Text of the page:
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Thread: "Johnny Got His Gun" finally getting released on DVD.

  1. "Johnny Got His Gun" finally getting released on DVD.

    Hailed by some as an anti-war classic, 1971’s “Johnny Got His Gun” is finally on DVD.

    The sole film directed by the great screenwriter Dalton Trumbo (and based on his award-winning 1938 novel), “Johnny” follows Joe Bonham (Timothy Bottoms), an American doughboy who emerges from the Great War a shell — armless, legless, faceless, blind and deaf.

    The Army M.D.s pronounce Joe brain dead and keep him alive as an experiment, but inside he’s alert. He relives moments from his young life and takes imaginary journeys. Finally Joe is able to communicate by tapping out a Morse Code message with his head:
    “Kill me.”

    “Johnny” is a gut-wrenching novel. But this is a first-timer’s film, heavy-handed and aggressively artsy. Trumbo’s dream sequences echo those of Fellini and Bunuel but feel amateurish. Donald Sutherland is cringe-worthy as a long-haired Jesus. Joe’s memories of his parents (Jason Robards, Marsha Hunt) and girlfriend (Kathy Fields) aspire to an “Our Town” universality, but every emotion feels forced.

    Still, the story behind the film is compelling (and nicely laid out in an hourlong doc that is an extra).

    During the ’30s and ’40s Trumbo was Hollywood’s premier writer, scripting hits like “A Bill of Divorcement,” “Kitty Foyle,” “A Guy Named Joe” and “30 Seconds Over Tokyo.”

    As a novel, “Johnny” was a huge best-seller and in 1940 became a radio drama starring James Cagney. (That broadcast is included here; it’s far superior to the movie.)

    Trumbo was one of the Hollywood 10, uncooperative witnesses called before Congress during the Communist “witch hunt” of the early ’50s. He spent nine months in prison and was blacklisted, which prevented producers from hiring him.

    Under fake names, Trumbo won two screenwriting Oscars, for “Roman Holiday” (’53) and “The Brave One” (’56). The blacklist was broken in 1960 when Kirk Douglas and Stanley Kubrick announced that Trumbo was scripting “Spartacus.”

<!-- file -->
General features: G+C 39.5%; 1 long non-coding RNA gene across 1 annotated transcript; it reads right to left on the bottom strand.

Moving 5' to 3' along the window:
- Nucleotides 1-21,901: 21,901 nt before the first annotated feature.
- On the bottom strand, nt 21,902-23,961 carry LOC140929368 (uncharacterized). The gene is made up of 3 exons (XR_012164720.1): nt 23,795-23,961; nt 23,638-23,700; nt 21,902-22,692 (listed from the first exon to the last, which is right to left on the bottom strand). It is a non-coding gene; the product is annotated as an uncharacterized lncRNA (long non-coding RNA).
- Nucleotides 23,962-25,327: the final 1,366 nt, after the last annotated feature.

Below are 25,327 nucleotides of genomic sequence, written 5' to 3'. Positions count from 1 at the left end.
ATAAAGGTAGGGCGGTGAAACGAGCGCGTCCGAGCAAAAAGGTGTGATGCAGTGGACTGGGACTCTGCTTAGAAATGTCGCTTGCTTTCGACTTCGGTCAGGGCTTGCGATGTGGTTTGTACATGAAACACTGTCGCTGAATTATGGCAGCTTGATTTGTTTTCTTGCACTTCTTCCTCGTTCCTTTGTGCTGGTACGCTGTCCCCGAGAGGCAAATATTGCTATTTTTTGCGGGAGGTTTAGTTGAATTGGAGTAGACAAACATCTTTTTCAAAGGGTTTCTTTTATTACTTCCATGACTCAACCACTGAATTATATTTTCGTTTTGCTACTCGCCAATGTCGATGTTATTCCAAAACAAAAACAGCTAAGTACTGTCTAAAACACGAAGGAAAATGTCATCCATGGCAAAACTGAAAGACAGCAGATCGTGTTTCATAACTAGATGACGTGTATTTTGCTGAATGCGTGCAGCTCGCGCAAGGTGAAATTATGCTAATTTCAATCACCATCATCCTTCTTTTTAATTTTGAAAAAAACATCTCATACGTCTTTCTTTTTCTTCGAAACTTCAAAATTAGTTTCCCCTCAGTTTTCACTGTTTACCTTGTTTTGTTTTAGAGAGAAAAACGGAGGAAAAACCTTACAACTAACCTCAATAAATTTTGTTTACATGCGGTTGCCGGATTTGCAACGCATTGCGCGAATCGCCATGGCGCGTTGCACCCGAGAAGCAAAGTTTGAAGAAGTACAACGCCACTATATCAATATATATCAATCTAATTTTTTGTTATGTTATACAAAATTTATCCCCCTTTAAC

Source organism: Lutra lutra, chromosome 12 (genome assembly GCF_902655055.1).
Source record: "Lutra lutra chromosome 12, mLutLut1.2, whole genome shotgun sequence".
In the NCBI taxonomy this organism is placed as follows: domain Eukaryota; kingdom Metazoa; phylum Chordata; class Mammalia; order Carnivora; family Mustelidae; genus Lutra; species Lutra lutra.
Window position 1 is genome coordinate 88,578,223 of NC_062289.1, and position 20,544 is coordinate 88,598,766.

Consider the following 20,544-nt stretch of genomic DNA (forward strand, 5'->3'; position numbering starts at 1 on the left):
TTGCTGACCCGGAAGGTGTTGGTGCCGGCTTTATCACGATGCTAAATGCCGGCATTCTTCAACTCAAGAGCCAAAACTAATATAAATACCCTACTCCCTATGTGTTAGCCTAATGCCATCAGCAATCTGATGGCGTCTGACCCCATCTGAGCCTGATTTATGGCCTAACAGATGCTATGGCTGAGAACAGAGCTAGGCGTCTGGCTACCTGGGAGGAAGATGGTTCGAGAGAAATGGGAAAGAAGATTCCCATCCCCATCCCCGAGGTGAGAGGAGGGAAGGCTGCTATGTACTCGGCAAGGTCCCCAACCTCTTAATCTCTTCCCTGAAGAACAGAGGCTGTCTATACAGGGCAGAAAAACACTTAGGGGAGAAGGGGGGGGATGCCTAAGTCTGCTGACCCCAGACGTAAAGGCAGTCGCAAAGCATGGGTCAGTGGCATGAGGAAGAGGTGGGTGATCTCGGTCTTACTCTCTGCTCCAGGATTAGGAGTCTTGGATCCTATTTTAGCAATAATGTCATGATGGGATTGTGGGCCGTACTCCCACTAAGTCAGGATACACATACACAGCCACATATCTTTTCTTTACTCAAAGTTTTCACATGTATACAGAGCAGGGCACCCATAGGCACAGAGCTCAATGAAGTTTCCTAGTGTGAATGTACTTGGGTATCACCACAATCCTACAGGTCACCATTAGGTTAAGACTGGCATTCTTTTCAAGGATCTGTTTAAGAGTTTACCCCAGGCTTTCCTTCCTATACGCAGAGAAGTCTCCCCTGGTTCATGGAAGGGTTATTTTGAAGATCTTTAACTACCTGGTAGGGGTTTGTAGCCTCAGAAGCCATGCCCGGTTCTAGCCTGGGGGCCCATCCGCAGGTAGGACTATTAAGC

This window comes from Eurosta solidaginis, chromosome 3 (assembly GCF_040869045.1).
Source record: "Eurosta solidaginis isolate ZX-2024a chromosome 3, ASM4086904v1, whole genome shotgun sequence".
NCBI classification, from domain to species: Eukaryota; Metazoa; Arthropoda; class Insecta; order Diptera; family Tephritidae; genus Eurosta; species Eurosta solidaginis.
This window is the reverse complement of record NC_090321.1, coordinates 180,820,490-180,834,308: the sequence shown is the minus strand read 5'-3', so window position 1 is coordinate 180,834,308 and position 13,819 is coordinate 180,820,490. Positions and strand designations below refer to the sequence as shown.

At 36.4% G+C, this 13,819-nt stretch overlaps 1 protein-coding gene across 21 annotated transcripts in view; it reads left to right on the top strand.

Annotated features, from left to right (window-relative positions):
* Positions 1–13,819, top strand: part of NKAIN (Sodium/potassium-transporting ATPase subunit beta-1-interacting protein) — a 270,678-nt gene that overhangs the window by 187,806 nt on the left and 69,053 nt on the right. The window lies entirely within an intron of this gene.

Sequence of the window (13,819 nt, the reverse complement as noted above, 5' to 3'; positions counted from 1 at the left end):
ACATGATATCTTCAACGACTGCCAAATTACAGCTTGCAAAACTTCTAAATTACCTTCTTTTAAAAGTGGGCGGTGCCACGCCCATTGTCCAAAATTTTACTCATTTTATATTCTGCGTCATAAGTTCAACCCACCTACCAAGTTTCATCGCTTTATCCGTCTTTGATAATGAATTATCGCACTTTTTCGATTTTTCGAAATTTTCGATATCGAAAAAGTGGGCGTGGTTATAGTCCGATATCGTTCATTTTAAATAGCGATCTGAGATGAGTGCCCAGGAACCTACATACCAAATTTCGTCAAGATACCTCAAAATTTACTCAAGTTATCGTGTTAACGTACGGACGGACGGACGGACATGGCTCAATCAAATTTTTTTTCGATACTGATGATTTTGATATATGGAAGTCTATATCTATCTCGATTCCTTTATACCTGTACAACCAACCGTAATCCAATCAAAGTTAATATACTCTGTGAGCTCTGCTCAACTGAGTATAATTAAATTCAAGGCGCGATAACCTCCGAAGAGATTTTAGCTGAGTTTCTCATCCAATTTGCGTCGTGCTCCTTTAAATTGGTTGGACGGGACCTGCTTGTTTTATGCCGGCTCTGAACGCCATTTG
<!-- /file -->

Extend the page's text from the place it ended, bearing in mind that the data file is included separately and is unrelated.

Riding a wave of anti-war sentiment (Americans were dying in Vietnam), Trumbo made “Johnny,” but it performed poorly. He died in 1976.
    But the story continues.
    “Johnny” became a stage play in 1982; Jeff Daniels played Joe in the original off-Broadway run.

    Members of the heavy metal band Metallica fell in love with Trumbo’s film and wrote the hit song “One” about the fictional Joe Bonham. Their 1989 music video incorporated footage from the movie, thus introducing it to a whole new audience. (That video is part of this package.)

    As I said … even so-so movies often have great stories behind them.
    It's about time. I've been searching for this film for well over a decade.

    Donald Sutherland as Jesus.
    Last edited by gamevet; 14 May 2009 at 09:56 AM.

  2. Sounds like I'll be buying this more for the extras than the actual movie.

  3. Its a really shitty movie. Its too bad because the story behind it is so compelling.
    “The very existence of flame-throwers proves that some time, somewhere, someone said to themselves, you know, I want to set those people over there on fire, but I'm just not close enough to get the job done.” -George Carlin

  4. #5
    I like that Lars doesn't even bother with the double kick anymore. Worst drummer ever.

  5. Have you met Josh trying to drum?

  6. #7
    I'd say I'm faster with a double kick than that old fucker.

  7. just read the book... it's way better than the movie.
    look here, upon a sig graveyard.

  8. #9
    I watched the movie on IFC (or Sundance) a long time ago. I don't remember it being horrible but yeah, do yourself a favor and pick up that book. It's incredible.
    "Chuy, you're going to have a magical life. Because no matter where you go, it's always going to be better than Tucson."

  9. I saw the book at "Half Price Books" in the clearance bin. I don't know why I didn't buy it, since it was only a $1.


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